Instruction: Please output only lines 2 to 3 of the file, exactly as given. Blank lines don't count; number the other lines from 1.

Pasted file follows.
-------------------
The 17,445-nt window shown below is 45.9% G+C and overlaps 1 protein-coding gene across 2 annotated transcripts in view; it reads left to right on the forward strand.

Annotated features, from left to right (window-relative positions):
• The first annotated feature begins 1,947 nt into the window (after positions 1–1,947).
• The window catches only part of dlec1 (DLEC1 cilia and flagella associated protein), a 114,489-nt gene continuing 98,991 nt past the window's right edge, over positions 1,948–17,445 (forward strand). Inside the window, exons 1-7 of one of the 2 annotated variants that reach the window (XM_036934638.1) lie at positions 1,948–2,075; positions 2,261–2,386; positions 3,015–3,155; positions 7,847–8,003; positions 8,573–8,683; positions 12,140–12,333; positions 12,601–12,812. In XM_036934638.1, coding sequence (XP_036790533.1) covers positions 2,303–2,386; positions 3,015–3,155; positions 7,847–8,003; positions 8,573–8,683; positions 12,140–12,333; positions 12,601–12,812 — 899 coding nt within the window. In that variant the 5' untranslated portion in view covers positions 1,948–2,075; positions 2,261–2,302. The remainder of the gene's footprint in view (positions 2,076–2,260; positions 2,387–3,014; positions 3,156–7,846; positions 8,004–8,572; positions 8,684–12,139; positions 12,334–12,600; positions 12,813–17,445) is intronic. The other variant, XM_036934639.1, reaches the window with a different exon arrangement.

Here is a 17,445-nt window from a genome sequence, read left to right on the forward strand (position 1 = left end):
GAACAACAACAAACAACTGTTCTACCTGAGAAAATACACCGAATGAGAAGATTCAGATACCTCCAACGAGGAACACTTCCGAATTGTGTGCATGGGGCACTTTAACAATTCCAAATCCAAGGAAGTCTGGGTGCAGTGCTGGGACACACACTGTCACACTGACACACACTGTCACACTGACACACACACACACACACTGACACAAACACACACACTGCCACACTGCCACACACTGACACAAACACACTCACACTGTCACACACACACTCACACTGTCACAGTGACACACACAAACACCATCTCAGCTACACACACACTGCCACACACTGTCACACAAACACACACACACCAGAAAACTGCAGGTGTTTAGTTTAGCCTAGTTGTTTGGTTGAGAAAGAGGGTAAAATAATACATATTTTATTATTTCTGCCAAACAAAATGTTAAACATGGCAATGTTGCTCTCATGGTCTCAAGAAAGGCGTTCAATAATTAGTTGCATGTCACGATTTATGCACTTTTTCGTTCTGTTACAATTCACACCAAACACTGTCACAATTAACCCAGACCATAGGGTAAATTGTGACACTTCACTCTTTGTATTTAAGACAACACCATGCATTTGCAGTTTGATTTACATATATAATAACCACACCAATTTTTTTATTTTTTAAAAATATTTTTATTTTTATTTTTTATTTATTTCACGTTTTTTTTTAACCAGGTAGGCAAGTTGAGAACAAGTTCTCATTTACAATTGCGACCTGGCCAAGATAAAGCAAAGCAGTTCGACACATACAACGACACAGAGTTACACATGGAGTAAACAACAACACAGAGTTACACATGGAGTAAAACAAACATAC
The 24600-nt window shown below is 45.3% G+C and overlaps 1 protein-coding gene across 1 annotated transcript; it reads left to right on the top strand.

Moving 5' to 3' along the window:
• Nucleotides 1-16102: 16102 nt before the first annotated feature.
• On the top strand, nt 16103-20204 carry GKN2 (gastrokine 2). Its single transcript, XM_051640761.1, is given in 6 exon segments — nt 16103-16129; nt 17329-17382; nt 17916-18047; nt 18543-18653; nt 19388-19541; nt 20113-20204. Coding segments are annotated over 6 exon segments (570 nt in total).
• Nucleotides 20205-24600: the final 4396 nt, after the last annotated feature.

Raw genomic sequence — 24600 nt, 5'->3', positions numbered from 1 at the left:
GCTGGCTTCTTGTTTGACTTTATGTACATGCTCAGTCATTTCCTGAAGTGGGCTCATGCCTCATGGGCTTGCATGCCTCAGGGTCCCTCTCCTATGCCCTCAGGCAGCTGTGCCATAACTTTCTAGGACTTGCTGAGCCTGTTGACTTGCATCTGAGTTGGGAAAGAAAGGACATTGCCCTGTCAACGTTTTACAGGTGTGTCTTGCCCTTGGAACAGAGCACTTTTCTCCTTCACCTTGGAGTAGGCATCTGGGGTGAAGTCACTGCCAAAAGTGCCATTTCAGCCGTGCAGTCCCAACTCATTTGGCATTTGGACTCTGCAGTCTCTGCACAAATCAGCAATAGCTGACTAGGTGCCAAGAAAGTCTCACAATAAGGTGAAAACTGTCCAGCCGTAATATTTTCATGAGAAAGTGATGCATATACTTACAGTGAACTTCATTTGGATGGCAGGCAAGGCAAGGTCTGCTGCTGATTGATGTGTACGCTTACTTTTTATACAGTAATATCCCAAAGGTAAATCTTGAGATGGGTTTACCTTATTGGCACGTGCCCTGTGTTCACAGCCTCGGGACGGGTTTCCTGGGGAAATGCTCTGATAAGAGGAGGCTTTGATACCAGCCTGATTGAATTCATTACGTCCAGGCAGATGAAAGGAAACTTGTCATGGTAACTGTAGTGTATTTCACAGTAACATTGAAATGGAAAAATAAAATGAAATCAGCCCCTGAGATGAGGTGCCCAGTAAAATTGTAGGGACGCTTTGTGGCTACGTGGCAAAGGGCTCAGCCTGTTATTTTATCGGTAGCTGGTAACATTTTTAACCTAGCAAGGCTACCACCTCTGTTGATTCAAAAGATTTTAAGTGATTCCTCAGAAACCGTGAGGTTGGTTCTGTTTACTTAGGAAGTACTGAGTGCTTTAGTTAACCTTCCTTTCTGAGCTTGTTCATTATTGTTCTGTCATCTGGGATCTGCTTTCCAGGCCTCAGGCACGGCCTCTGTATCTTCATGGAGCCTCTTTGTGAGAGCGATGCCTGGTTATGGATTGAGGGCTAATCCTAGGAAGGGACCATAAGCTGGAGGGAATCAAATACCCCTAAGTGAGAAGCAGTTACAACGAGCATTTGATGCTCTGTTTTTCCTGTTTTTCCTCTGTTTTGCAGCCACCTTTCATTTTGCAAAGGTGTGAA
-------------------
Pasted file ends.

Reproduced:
Annotated features, from left to right (window-relative positions):
• The first annotated feature begins 1,947 nt into the window (after positions 1–1,947).